5) If you believe in the fundamental of collagen denaturation of bringing it to 59C and maintaining the treated tissue THERE for at least 2-3 minutes, then you treat each third completely before moving to the next one

A. The lower third: This is the most sensitive portion among the 3's but this is also where it has to be most effective since it is at the bottom, thus the suportive could treat about 2 lines thru from side to side. It is most sensitive laterally and inferiorly and less as you move centrally. Try to bring your fluency to around 44-50 J/cm. Get the skin to be red and warm. If the patient starts to feel too much pain then dial down but stay with it until you get to the 150-175 pulses
B. Middle Third: You should be able to do 3 lines from side to side. As you move from lateral to central, dial up the fluency by 1-2 knots for every 2 pulses, e.g. you start on the outermost lateral at 44-50J/cm, do it twice as you aim toward the midline, then dial up to 50-63/67 then do it for the next 2 pulses, then 63-67/73. I find that the "effective tightening fluency" to be minimally 63 or higher.
C: Upper Third: This is probably the least important third. Keep it around 50-63 thruout. If she has lots of skin folds on the mid and lower thirds on standing position, I would do no more than 80-100 here and do even more pulses on the on the other thirds.
D. Vector: A good way to know what you are doing is effective is to ask the patient at this time if their lower third is still feeling warm. Here, you start from the umbilicus (67J/cm) vectoring laterally/superiorly (dial down as needed)(upper part) and laterally inferiorly (lower part)(dial on s needed). Also do the waists, vectoring from lateral to medially just about 2 pulses width and from top to bottom (about 3 levels down to near the iliac crest). TIP: If patient told you that her lower third was no longer even remotely warm before you start the vector portion, then spare about 1/3 of the remaining 100 pulse to redo the lower third at higher fluency together with the vector portion.
Note: 1)If pt is poorly tolerant you need to know this very early so you can premedicate better with pain meds, even IV sedations. Feel for the skin warmth and get to the point of reddish/pinkish coloration. Watch for sign of 'exaggerated pain response' to the same fluency, this is probably your treatment limit
2) Make her wear a body spandex (girdle) for a month at all time except for when sleeping. Make sure it is of smooth/even surface and the upper and lower edges go past the thermage treated area in order to avoid "pressurized creases/folds" caused by the spandex's ribbings.
BTW, where is your practice at?? Good Luck. I hope this helps

01.22 | Unregistered Commenterpmdoc

Geez pmdoc, where do I send my check?
Thanks for such a detailed answer. My e-mail is If you send me a quick e-mail I will respond with info about our practice and location. Hell, Ill even talk about profit (such as it is) and revenue. I find its very easy to share info. when locations are not in the same geographical territory, which we are not.


01.23 | Unregistered CommenterMark

I have the new settings for CT3 1320 nm laser and there is a temp sensor. At 8 Joules and 41 C, I don't feel pain with the technique. At these settins will there be much tightening? I had already thought of doing the areas of the face that the client wanted tightening twice to increase patient satisfaction.

01.27 | Unregistered CommenterSLL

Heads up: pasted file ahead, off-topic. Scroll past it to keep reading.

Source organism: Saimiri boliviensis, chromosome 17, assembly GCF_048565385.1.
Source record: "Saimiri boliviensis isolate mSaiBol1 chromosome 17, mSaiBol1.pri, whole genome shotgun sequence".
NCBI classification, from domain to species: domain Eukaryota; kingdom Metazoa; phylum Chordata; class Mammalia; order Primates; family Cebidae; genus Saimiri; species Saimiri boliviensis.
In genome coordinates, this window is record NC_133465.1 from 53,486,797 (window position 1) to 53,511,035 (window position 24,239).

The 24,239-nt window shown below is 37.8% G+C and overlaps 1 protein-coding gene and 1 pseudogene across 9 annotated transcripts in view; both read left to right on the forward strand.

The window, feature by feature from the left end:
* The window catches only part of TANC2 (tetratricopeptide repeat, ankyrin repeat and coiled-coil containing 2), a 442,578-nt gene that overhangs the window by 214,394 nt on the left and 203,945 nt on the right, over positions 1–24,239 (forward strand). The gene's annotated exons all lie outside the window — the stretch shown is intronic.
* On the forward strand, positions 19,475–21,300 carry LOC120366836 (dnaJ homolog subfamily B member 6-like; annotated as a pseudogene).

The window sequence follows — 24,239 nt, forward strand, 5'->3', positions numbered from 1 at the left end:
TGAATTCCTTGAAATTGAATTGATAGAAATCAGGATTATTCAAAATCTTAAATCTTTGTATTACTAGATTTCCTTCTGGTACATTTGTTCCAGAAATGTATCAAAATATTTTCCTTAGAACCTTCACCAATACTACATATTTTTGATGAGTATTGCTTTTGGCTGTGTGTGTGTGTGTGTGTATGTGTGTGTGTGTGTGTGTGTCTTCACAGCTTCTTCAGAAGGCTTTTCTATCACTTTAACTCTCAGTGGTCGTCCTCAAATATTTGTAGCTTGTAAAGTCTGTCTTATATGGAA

Generally speaking with the 1320 (we have CT2 and Sciton) if there is no pain there will not be results. Heck, that's probably true for any nonablative laser application though.

01.27 | Unregistered Commenterdexter

I don't personally have the CoolLipo but I do know how you can achieve the tightening effect using the device. This is your last step after the lipolysis and liposuction steps.
In general, you need to get the patient's baseline skin surface temperature. Then aim to raise it by 5 Celsius to about the 39-45 range and keep that temp constant for 2-3 minutes. Work a portion at a time then move to the next area. For example, let's say the neck. After the lipolysis and liposuction (if needed), there is much loose skin there. Let's say you portion the treated neck into 2 or 3 parts vertically speaking depending on how big the neck is (right & left or right, middle and left) ( not horizontal since your tightening treating motion would be up and down in a constant N shape pattern)
When you are ready, place the fiber against the skin's underside and start rubbing or stroking against it in a constant and steady N pattern back and forth. For safety reason, have someone keep the infrared temp thermometer to tell you of the 5 C rise then make sure it stays there for 2-3 minutes. CAUTION: do not go over 45C (can lead to tissue necrosis). I might simply dial down the power as soon s it gets to 43C just in case there is a time lag in temp reading. The surface temp range reflects about a 59-65C of the subdermal collagen denaturation range. Also be careful of older or Fitz I people with thinner skin and areas of bony and shallow nature. Good Luck.

01.27 | Unregistered Commenterpmdoc

Dexter is correct. It is absolutely true that one cannot achieve true collagen tightening effects without measurable pain/discomfort from patients (at least with current technologies). However, since the patient is "sedated" during the treatment, we cannot get such feedbacks

01.27 | Unregistered Commenterpmdoc

I am in the process of buying lasers. I have looked at the Syneron which I feel is a total joke (don't even get me started on the rep) He was not truthful with us from the start.

Does anyone have any personal experience with Alma SHR or thier Pixel? I would love to hear from you.

02.22 | Unregistered Commenterdh